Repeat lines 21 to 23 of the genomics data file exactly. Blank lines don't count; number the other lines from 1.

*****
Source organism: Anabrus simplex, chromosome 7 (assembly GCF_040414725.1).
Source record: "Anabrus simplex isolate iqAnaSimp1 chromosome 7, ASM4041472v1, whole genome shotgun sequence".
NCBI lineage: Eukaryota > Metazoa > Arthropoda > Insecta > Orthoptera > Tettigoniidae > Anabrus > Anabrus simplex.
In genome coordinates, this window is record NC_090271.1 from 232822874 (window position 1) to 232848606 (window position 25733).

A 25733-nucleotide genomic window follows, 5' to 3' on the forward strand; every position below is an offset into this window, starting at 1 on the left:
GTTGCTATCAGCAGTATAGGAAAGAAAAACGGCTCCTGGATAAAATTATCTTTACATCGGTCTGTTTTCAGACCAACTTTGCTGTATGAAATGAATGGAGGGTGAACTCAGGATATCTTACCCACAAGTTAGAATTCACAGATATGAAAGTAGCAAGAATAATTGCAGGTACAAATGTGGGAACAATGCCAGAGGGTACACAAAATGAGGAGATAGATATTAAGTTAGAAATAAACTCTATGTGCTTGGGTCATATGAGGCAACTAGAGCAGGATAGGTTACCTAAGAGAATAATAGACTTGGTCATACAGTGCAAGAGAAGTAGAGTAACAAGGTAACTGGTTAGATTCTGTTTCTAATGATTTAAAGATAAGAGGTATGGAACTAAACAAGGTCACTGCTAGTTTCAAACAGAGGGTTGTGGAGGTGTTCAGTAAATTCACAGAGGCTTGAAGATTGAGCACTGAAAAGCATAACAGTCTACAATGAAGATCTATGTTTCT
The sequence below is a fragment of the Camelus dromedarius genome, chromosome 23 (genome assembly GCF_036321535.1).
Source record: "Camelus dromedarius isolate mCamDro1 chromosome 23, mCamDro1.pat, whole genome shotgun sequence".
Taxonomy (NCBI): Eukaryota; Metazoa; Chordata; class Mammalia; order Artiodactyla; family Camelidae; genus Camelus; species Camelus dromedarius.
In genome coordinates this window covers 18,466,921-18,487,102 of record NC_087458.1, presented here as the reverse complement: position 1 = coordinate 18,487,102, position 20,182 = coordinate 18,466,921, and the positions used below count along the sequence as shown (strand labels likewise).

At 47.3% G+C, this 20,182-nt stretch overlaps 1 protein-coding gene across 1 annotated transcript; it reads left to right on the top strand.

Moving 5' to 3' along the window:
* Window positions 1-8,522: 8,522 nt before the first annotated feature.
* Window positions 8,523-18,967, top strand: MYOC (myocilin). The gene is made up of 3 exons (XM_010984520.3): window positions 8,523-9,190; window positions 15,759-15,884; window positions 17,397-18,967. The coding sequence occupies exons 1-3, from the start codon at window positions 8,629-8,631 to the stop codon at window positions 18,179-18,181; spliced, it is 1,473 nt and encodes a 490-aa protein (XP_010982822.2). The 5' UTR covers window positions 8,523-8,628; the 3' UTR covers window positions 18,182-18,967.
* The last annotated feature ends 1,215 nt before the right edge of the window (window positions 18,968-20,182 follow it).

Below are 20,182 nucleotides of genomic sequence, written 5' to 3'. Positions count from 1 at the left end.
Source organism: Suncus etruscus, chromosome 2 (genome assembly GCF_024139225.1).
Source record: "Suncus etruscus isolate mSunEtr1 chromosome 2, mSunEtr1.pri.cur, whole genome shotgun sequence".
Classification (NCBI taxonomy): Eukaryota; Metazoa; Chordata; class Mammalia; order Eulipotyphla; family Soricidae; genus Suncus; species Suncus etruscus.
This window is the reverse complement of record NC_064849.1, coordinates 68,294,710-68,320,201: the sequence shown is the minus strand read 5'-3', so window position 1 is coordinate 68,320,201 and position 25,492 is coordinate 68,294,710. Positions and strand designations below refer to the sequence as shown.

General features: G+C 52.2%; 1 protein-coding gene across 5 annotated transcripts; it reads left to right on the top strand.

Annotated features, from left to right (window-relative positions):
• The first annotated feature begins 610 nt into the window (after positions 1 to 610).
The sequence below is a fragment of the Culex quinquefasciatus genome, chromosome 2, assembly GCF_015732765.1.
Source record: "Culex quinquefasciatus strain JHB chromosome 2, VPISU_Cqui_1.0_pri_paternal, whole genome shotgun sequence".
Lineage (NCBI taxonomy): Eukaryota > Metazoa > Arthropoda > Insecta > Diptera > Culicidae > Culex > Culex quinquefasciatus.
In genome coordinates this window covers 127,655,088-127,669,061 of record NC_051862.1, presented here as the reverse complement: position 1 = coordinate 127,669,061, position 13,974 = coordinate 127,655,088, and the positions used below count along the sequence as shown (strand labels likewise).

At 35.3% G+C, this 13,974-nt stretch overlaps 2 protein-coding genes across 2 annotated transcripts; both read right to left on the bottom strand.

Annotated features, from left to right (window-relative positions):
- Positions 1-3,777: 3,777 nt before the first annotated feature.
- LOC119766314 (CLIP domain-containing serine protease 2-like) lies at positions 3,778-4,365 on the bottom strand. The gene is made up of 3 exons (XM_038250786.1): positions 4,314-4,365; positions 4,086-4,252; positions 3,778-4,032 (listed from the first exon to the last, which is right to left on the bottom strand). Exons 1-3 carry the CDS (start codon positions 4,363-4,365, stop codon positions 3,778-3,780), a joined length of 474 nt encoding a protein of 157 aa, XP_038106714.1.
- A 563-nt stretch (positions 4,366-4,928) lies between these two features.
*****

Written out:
General features: G+C 52.2%; 1 protein-coding gene across 5 annotated transcripts; it reads left to right on the top strand.

Annotated features, from left to right (window-relative positions):
• The first annotated feature begins 610 nt into the window (after positions 1 to 610).